21 August, Monday


Russia investigation just beginning, Schiff says

Specialist view

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Rep. Adam Schiff, the ranking Democrat on the House Intelligence Committee, said Sunday the investigation into Russian meddling in the 2016 U.S. presidential election is just beginning while Sen. Angus King said he doesn’t understand why President Donald Trump and his attorney general appear uninterested in the issue.
 
Trump’s focus has been to get investigators to say he is not under investigation, asking then-FBI Director James Comey to say so in public – something Comey declined to do before he was fired.
 
Former House Speaker Newt Gingrich likened the Russia investigation to going down a rabbit hole where no crime actually has been committed but people’s lives are ruined.
 
Schiff, D-Calif., in an appearance on ABC’s “This Week,” said the Russian investigation is closer to the beginning than the end but declined to outline the evidence that has been presented to the committee in closed session. He also said he thinks there is “evidence of obstruction.” But in both cases he has yet to see “proof beyond a reasonable doubt.”
 
“The same people that say that there's no evidence of collusion say there's no evidence of obstruction. And that the president, indeed, cannot commit obstruction. I don't buy that. If you look at James Comey's testimony and we were trying this in a court of law, no judge would exclude that. That would all be relevant evidence as to potential obstruction,” Schiff said.
 
King, I-Maine, on NBC’s “Meet the Press” said he’s baffled by the lack of interest the president and Attorney General Jeff Sessions have shown in the Russia investigation.
 
Sessions, who recused himself from the investigation because of his meetings with Russian Ambassador Sergey Kislyak, which he failed to disclose during his confirmation hearing, testified before the Senate Intelligence Committee last week he had not sought any briefings on the inquiry.
 
“I can't imagine coming into office with this fact of this Russian engagement in our election and not digging into it,” King said, noting Sessions did not recuse himself until the beginning of March, more than a month after Trump assumed power.
 
“I believe it's one of the most serious attacks we've had on our country in recent years. And the president doesn't seem interested in it either. Mr. Comey testified he had nine interactions with him before he was fired. In none of those did the president say, ‘What did the Russians do? How did they do it? How do you know they did it? And what can we do about it?’ This is serious stuff. And all of this Trump, Comey and obstruction of justice is sort of obscuring the underlying, what I think is really the big story.”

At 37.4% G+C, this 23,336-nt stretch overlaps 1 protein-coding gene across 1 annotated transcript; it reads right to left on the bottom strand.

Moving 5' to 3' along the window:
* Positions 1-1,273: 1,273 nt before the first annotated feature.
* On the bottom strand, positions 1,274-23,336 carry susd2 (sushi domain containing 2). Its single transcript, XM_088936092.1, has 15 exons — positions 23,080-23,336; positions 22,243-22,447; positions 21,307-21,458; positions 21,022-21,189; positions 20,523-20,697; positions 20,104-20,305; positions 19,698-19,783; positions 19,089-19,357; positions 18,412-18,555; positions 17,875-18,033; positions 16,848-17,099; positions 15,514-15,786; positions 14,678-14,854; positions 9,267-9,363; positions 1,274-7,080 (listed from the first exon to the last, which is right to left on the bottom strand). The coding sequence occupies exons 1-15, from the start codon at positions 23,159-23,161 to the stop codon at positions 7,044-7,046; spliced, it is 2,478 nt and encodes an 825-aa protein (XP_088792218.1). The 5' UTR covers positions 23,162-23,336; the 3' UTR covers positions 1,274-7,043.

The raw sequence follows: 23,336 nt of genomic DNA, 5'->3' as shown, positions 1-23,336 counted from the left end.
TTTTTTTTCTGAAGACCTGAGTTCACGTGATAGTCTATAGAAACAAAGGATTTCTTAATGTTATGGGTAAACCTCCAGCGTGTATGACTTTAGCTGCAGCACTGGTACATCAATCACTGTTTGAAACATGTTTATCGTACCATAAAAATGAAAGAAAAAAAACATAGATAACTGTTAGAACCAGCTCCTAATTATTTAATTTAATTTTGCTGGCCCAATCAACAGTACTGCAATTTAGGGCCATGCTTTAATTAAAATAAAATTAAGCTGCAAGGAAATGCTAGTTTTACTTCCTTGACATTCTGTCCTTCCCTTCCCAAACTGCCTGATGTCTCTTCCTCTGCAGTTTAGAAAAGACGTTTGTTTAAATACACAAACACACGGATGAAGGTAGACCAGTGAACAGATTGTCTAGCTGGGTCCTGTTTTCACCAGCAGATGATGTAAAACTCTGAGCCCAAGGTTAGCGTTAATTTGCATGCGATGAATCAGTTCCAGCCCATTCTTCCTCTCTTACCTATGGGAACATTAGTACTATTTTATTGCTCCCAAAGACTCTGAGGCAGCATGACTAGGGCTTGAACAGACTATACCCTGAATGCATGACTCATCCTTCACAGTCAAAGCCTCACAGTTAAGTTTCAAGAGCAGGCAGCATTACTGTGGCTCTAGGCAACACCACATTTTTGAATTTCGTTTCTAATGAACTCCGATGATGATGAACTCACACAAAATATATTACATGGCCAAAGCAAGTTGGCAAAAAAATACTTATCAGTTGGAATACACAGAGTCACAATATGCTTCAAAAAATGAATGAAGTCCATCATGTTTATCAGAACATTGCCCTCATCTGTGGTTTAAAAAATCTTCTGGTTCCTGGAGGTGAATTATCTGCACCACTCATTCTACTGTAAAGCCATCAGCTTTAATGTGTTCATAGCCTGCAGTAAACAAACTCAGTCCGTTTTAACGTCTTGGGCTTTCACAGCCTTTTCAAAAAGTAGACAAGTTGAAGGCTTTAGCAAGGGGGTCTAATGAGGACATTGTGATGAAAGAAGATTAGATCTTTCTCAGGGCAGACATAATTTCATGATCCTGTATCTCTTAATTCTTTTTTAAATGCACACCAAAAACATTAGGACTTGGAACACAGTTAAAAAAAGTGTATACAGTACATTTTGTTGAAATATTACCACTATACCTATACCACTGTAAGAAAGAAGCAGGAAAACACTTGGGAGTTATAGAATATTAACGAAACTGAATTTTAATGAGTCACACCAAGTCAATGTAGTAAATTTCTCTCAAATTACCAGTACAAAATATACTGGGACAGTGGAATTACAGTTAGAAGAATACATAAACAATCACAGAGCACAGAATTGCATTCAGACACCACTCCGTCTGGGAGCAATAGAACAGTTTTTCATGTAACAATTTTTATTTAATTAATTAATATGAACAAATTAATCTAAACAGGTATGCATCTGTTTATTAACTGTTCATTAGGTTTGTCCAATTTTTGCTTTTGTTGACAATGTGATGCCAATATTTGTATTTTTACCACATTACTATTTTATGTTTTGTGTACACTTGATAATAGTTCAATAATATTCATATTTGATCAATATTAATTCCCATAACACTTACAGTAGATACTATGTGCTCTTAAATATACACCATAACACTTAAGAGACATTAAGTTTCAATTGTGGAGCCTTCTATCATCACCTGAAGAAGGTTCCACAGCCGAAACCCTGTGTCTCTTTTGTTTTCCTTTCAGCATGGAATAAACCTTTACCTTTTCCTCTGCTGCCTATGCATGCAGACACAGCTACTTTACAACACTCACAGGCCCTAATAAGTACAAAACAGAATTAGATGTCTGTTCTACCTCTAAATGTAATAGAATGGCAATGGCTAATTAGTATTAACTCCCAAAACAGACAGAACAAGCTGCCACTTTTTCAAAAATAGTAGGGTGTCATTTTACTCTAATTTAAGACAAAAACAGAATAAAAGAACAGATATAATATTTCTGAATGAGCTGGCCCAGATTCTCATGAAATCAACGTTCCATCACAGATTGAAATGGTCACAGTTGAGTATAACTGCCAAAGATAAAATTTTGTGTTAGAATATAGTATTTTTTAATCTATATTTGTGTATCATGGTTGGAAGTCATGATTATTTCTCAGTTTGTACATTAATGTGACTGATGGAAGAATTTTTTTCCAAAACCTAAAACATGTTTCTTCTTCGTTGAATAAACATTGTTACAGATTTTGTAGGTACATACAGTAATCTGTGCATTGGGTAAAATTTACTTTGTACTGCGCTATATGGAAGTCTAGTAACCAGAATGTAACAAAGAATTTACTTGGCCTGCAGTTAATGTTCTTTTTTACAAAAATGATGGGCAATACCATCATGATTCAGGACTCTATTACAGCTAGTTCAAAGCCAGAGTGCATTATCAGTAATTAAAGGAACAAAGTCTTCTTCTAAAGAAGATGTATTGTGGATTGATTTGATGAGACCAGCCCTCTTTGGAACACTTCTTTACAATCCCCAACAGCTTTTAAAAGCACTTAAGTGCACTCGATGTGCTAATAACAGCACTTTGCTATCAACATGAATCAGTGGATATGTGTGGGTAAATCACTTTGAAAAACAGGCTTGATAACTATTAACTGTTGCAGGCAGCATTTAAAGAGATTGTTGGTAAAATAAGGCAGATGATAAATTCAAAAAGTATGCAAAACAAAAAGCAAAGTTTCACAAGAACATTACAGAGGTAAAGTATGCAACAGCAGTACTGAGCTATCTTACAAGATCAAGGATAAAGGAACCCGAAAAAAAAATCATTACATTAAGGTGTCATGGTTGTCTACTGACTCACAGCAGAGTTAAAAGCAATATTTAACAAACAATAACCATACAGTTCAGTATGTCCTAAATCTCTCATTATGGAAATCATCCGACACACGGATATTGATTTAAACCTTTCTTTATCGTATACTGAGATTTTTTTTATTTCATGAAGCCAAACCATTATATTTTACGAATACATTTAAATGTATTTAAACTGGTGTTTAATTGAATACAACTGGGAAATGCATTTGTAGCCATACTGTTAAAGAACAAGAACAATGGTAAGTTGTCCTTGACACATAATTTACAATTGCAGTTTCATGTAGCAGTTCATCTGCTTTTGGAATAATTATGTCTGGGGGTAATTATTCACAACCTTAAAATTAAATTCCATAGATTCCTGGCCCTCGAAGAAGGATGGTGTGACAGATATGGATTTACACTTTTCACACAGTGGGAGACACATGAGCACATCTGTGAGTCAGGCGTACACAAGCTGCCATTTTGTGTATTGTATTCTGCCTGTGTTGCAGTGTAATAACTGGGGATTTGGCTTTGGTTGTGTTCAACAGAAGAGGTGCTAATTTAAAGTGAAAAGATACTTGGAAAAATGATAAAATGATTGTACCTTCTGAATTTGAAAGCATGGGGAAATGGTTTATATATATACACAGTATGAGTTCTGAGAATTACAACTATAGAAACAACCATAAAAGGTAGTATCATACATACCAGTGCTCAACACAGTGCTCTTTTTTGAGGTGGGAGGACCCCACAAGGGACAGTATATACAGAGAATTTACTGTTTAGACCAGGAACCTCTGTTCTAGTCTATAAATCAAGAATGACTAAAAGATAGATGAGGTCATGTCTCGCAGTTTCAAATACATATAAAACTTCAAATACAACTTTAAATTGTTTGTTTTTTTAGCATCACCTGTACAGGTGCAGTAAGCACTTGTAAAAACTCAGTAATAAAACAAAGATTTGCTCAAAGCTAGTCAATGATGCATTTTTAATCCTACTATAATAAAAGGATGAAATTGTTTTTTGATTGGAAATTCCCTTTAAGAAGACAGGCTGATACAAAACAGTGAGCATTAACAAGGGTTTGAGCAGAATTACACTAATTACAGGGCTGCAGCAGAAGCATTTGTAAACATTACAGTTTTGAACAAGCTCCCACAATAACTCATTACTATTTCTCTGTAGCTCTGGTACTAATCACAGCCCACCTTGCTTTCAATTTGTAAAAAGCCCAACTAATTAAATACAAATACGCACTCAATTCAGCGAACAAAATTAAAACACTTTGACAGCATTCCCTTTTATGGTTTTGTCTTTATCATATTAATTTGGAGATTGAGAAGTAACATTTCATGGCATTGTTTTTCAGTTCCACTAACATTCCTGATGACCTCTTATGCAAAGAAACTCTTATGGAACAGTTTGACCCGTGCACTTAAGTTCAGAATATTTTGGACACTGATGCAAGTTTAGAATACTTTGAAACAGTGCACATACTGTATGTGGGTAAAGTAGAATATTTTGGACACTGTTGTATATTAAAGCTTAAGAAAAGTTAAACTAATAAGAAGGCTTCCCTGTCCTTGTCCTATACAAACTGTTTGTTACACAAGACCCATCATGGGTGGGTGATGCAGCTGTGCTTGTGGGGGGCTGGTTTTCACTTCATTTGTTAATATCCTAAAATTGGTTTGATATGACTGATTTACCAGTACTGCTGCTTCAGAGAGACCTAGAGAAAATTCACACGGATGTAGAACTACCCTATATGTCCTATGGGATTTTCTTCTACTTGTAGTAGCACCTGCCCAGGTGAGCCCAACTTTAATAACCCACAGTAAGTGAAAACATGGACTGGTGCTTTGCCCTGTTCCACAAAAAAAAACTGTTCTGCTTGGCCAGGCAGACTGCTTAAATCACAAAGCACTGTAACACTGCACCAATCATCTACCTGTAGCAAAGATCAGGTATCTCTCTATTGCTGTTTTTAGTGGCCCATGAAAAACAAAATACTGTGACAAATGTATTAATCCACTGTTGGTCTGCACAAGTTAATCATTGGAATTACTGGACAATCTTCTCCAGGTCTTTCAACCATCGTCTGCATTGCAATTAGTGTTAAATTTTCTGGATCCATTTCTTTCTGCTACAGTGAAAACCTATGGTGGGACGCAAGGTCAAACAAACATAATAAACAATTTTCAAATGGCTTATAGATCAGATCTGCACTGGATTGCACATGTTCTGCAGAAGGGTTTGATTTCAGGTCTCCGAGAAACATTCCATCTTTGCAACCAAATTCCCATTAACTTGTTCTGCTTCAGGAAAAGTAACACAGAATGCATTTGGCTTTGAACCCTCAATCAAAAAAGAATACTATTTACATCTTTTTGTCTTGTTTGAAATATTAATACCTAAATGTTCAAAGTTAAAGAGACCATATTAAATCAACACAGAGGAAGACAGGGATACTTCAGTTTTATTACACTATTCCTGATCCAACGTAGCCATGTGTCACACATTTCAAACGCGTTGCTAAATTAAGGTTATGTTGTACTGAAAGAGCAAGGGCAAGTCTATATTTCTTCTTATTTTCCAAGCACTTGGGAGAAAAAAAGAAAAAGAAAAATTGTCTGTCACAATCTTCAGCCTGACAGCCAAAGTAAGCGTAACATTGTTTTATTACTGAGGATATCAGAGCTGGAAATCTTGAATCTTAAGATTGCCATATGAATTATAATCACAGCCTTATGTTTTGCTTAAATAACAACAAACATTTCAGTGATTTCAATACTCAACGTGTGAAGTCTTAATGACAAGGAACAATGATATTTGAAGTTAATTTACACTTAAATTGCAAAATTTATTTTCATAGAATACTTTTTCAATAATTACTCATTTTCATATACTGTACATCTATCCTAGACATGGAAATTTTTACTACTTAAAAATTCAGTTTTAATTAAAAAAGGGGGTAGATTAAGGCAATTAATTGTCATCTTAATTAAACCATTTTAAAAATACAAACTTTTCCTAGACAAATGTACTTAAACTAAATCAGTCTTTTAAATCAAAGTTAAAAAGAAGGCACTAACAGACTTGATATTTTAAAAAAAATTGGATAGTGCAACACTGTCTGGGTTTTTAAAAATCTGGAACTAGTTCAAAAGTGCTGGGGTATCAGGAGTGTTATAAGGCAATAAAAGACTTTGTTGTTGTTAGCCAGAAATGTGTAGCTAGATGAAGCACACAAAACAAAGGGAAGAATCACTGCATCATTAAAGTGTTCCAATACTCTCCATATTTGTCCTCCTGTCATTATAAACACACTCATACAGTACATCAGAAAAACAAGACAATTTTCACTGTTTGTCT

King said he thinks the president has “got it in his mind that this isn’t real” despite the conclusions of U.S. intelligence that Russian hackers were responsible for stealing emails from the Democratic National Committee and making them public, and also breaking into state election systems.
 
“The real problem here … is the Russians aren't going away. This isn't a one-off deal. They're going to come after us in 2018, 2020. And as [Sen.] Marco Rubio keeps saying in the committee, this could very easily work in the opposite way. Putin is not a Republican,” King said.
 
Gingrich said on “This Week” Trump has “a compulsion to counterattack and is very pugnacious” even though that sometimes works to his detriment.
 
Gingrich said prosecutors may not find evidence of obstruction against Trump, “but maybe there is going to be perjury. And maybe there will be – I mean, you go down the list and we have been here before. We watched Comey [when he was deputy attorney general] appoint [Chicago U.S. Attorney] Patrick Fitzgerald, who was the godfather to Comey’s children and Fitzgerald knew there was no crime.”
 
(Fitzgerald was appointed to investigate the leaking of the name of CIA operative Valerie Plame in retaliation for her husband Joseph C. Wilson’s statements about whether Saddam Hussein obtained uranium from Niger, contradicting the Bush administration. The investigation resulted in Lewis “Scooter” Libby pleading guilty to lying to investigators.)
 
Gingrich said if there is going to be an investigation into Russian influence, investigators also should look into a speech given by former President Bill Clinton for which he was paid $500,000 and the brother of Hillary Clinton campaign manager John Podesta. who is a registered agent for a Russian bank.
 
“I'm happy to look at Russia's relationship. I actually think it would be healthy to have congressional hearings on foreign influence peddling in the U.S. way beyond the Russians. I think that's important for the future of our democracy,” Gingrich said.
 
“No one, and Comey himself said this in his last testimony, no one has suggested that Donald Trump had anything to do with colluding with the Russians. There's not a bit of evidence he did.”
 
Gingrich said hires by Special Prosecutor Robert Mueller indicate he’s politicizing the investigation and Comey also should be investigated, a sentiment echoed by Trump attorney Jay Sekulow on CNN’s “State of the Union.” (IBT)

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